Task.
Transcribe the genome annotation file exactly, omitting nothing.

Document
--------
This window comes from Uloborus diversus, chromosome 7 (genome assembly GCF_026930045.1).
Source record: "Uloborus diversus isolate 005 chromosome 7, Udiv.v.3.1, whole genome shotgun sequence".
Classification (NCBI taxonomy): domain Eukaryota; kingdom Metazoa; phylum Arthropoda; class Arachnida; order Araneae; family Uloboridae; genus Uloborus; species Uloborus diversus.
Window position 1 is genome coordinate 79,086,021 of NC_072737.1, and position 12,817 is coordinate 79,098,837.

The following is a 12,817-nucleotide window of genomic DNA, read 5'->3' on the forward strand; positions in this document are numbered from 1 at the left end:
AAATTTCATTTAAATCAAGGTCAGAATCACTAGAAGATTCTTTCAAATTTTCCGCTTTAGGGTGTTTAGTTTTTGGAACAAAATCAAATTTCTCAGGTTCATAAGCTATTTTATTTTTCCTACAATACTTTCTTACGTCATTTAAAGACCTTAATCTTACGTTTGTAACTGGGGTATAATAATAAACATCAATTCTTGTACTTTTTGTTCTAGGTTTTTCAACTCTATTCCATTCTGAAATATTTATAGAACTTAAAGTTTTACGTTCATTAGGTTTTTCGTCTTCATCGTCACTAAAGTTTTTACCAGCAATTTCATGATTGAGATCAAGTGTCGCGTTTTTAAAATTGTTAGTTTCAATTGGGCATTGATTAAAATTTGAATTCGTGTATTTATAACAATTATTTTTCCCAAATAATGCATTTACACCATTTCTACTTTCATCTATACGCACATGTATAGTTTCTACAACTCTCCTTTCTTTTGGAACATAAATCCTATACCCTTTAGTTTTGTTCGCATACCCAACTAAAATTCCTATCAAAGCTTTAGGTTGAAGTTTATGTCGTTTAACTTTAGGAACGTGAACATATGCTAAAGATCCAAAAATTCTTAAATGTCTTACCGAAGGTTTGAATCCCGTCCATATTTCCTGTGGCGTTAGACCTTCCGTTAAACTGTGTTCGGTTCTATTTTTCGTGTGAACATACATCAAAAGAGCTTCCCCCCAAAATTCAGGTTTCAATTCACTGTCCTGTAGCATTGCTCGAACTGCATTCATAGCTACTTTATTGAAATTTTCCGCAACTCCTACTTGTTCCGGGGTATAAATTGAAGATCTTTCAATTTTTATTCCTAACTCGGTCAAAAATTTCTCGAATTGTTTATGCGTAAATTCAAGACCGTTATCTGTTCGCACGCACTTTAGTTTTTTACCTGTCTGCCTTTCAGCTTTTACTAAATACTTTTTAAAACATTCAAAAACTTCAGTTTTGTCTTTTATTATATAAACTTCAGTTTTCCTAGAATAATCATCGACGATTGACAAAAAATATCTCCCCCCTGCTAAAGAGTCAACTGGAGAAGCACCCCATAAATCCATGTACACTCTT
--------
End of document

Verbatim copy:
This window comes from Uloborus diversus, chromosome 7 (genome assembly GCF_026930045.1).
Source record: "Uloborus diversus isolate 005 chromosome 7, Udiv.v.3.1, whole genome shotgun sequence".
Classification (NCBI taxonomy): domain Eukaryota; kingdom Metazoa; phylum Arthropoda; class Arachnida; order Araneae; family Uloboridae; genus Uloborus; species Uloborus diversus.
Window position 1 is genome coordinate 79,086,021 of NC_072737.1, and position 12,817 is coordinate 79,098,837.

The following is a 12,817-nucleotide window of genomic DNA, read 5'->3' on the forward strand; positions in this document are numbered from 1 at the left end:
AAATTTCATTTAAATCAAGGTCAGAATCACTAGAAGATTCTTTCAAATTTTCCGCTTTAGGGTGTTTAGTTTTTGGAACAAAATCAAATTTCTCAGGTTCATAAGCTATTTTATTTTTCCTACAATACTTTCTTACGTCATTTAAAGACCTTAATCTTACGTTTGTAACTGGGGTATAATAATAAACATCAATTCTTGTACTTTTTGTTCTAGGTTTTTCAACTCTATTCCATTCTGAAATATTTATAGAACTTAAAGTTTTACGTTCATTAGGTTTTTCGTCTTCATCGTCACTAAAGTTTTTACCAGCAATTTCATGATTGAGATCAAGTGTCGCGTTTTTAAAATTGTTAGTTTCAATTGGGCATTGATTAAAATTTGAATTCGTGTATTTATAACAATTATTTTTCCCAAATAATGCATTTACACCATTTCTACTTTCATCTATACGCACATGTATAGTTTCTACAACTCTCCTTTCTTTTGGAACATAAATCCTATACCCTTTAGTTTTGTTCGCATACCCAACTAAAATTCCTATCAAAGCTTTAGGTTGAAGTTTATGTCGTTTAACTTTAGGAACGTGAACATATGCTAAAGATCCAAAAATTCTTAAATGTCTTACCGAAGGTTTGAATCCCGTCCATATTTCCTGTGGCGTTAGACCTTCCGTTAAACTGTGTTCGGTTCTATTTTTCGTGTGAACATACATCAAAAGAGCTTCCCCCCAAAATTCAGGTTTCAATTCACTGTCCTGTAGCATTGCTCGAACTGCATTCATAGCTACTTTATTGAAATTTTCCGCAACTCCTACTTGTTCCGGGGTATAAATTGAAGATCTTTCAATTTTTATTCCTAACTCGGTCAAAAATTTCTCGAATTGTTTATGCGTAAATTCAAGACCGTTATCTGTTCGCACGCACTTTAGTTTTTTACCTGTCTGCCTTTCAGCTTTTACTAAATACTTTTTAAAACATTCAAAAACTTCAGTTTTGTCTTTTATTATATAAACTTCAGTTTTCCTAGAATAATCATCGACGATTGACAAAAAATATCTCCCCCCTGCTAAAGAGTCAACTGGAGAAGCACCCCATAAATCCATGTACACTCTT